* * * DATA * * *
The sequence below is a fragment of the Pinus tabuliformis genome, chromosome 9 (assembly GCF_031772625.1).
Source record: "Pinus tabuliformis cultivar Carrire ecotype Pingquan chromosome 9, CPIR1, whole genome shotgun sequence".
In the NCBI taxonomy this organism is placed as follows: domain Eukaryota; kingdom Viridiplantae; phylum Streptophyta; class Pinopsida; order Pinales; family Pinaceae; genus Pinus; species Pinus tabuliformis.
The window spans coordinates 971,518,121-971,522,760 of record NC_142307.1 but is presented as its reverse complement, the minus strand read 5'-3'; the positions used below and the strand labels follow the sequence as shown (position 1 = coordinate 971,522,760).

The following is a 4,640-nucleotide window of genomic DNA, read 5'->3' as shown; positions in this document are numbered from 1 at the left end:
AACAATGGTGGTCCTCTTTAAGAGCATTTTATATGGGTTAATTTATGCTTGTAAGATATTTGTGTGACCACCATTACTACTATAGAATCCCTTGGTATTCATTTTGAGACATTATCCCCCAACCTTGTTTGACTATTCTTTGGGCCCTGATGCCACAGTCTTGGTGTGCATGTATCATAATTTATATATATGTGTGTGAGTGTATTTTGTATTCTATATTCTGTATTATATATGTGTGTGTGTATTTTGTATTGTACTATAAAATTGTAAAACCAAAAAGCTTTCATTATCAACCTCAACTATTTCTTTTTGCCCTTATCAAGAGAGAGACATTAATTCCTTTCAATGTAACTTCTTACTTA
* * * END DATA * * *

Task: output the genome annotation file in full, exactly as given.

The sequence below is a fragment of the Pinus tabuliformis genome, chromosome 9 (assembly GCF_031772625.1).
Source record: "Pinus tabuliformis cultivar Carrire ecotype Pingquan chromosome 9, CPIR1, whole genome shotgun sequence".
In the NCBI taxonomy this organism is placed as follows: domain Eukaryota; kingdom Viridiplantae; phylum Streptophyta; class Pinopsida; order Pinales; family Pinaceae; genus Pinus; species Pinus tabuliformis.
The window spans coordinates 971,518,121-971,522,760 of record NC_142307.1 but is presented as its reverse complement, the minus strand read 5'-3'; the positions used below and the strand labels follow the sequence as shown (position 1 = coordinate 971,522,760).

The following is a 4,640-nucleotide window of genomic DNA, read 5'->3' as shown; positions in this document are numbered from 1 at the left end:
AACAATGGTGGTCCTCTTTAAGAGCATTTTATATGGGTTAATTTATGCTTGTAAGATATTTGTGTGACCACCATTACTACTATAGAATCCCTTGGTATTCATTTTGAGACATTATCCCCCAACCTTGTTTGACTATTCTTTGGGCCCTGATGCCACAGTCTTGGTGTGCATGTATCATAATTTATATATATGTGTGTGAGTGTATTTTGTATTCTATATTCTGTATTATATATGTGTGTGTGTATTTTGTATTGTACTATAAAATTGTAAAACCAAAAAGCTTTCATTATCAACCTCAACTATTTCTTTTTGCCCTTATCAAGAGAGAGACATTAATTCCTTTCAATGTAACTTCTTACTTA